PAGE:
Last month two CCTV company employees were jailed for illegally accessing footage of Argentinian footballer Emiliano Sala’s body as it lay in a mortuary. Mr Sala was tragically killed in January when his plane crashed in the English Channel en route to Wales after he’d signed for Cardiff City FC.
His death led to an outpouring of grief from across the world but these dignified condolences were in stark contrast to the sinister and twisted behaviour of Sherry Bray, the director of Wiltshire-based Camera Security Services, and her employee Christopher Ashford. As Mr Sala’s recovered body lay in Bournemouth Borough Mortuary for post-mortem examination, the two accessed and shared footage of the procedure to satisfy what the Swindon Crown Court judge referred to as a “morbid curiosity” when jailing them for their actions.
This case not only raises dark questions about human nature, it also provides an illustration of the consequences that can result when a company’s secure information is misappropriated.
While we’ve seen a number of high-profile stories about businesses and organisations having their data breached from hackers, criminals and other external sources, it is often the “insider threat” and the enemy from within that can pose the biggest risk.
Virtually no business or organisation is immune to this – even software security companies. In June it was reported that California-based McAfee, one of the world’s largest dedicated security technology companies, raised proceedings against three former employees, accusing them of illegally accessing sensitive and confidential data which they allegedly took with them when joining a competitor.
Unlike the two Camera Security Services colleagues who carried out their illegal actions for improper purposes, many breaches can occur unintentionally. I often advise on cases where employees and contractors have copied company data on to a personal laptop or have sent confidential information from their work email to a personal account so they can access it when working out of the office.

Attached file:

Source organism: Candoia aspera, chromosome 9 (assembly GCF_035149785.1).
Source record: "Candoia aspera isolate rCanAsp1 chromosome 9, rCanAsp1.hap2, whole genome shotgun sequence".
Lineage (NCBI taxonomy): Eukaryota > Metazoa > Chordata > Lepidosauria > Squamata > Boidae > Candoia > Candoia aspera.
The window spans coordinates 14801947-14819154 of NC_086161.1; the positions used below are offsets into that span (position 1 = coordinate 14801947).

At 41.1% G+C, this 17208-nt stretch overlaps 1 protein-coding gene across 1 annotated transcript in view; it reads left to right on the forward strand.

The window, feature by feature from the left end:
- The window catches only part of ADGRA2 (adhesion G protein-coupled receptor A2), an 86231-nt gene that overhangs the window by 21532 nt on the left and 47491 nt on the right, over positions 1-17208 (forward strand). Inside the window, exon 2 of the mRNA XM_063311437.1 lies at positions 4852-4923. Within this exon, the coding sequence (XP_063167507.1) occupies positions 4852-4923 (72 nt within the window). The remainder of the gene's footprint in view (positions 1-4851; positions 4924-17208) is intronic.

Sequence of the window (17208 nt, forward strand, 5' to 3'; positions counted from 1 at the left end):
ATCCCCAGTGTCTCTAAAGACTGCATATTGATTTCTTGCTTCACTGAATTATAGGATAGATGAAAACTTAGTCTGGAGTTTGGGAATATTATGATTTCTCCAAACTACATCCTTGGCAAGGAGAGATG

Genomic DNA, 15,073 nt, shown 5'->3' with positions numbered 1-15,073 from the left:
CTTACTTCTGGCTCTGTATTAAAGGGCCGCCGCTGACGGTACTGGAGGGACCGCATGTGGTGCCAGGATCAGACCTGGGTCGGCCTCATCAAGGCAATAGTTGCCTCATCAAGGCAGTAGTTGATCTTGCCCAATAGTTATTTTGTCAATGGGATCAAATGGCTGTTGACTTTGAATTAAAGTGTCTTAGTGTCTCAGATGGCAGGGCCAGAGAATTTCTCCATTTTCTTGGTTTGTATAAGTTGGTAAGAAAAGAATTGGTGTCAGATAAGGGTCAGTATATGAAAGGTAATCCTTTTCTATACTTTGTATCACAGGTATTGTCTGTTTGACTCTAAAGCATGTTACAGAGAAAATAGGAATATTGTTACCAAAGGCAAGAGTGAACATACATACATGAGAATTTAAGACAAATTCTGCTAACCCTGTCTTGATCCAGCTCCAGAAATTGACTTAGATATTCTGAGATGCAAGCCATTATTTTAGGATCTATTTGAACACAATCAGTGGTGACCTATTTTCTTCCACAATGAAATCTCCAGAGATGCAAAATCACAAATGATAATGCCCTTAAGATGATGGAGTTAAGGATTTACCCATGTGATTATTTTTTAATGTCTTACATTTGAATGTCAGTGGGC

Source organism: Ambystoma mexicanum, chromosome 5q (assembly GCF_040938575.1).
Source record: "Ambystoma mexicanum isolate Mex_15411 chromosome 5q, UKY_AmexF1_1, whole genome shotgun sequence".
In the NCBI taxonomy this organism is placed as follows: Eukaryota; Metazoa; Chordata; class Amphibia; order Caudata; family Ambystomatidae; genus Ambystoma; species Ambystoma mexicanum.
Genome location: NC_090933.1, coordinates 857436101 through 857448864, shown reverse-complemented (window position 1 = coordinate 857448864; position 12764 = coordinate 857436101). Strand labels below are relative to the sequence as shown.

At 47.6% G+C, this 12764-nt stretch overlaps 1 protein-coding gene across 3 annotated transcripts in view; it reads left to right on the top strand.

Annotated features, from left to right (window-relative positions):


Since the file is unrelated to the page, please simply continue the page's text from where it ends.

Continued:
Although such actions may be well-intended, they can carry major risk – once confidential information is no longer stored on a company’s secure network, the possibility of its misuse becomes significantly higher. Once it’s out there the information is significantly more vulnerable to malicious use, and a business or organisation has no control over who might access it and where it might ultimately end up.
Essential security steps
There are a number of practical measures which can be used by companies to limit this insider threat. A sensible first step is to set up a system whereby sensitive and confidential data is suitably categorised within a company’s server. If it’s sent outwith the server, a flag is raised within the IT department.
More practical steps include ensuring any employee that works from home can do so either via VPN access to a company laptop or other secure access to their work emails when out of the office. This avoids employees having to send data to personal email accounts to enable them to work from home. Providing colleagues with a secure means of working remotely via the company servers can eliminate the use of its data sitting on personal email accounts where it could be hacked or misused.
Businesses and organisation can also prevent personal devices from being used alongside their internally supplied computers to reduce the transfer of data from USB sticks. My simple advice is non-issued storage devices (including mobile phones) should not be capable of being connected to company computers or laptops.
Whether an internal data breach occurs for improper reasons – as an act of revenge against an employer, an attempt to defraud them or through “morbid curiosity” – or unintentionally, it can result in major harm. Along with the potential reputational damage, under GDPR organisations face fines of up to €20 million (£17m) or 4 per cent of total worldwide annual turnover for breaches.
Businesses that are serious about addressing the internal threat to cybersecurity should adopt and implement effective written policies and maintain staff communications of their significance. Regular training sessions can promote awareness of the risks and, if relevant, the consequences of misusing confidential information. While it’s impossible to eliminate all cybersecurity risk, it can certainly be significantly reduced by taking some of the practical steps outlined above.
Given the remorse expressed by both defendants in the Emiliano Sala case, it is possible that some of these measures could have stopped them from pursuing the unfortunate and distasteful actions that led to their imprisonment.
- Neeraj Thomas, of counsel and intellectual property specialist at law firm CMS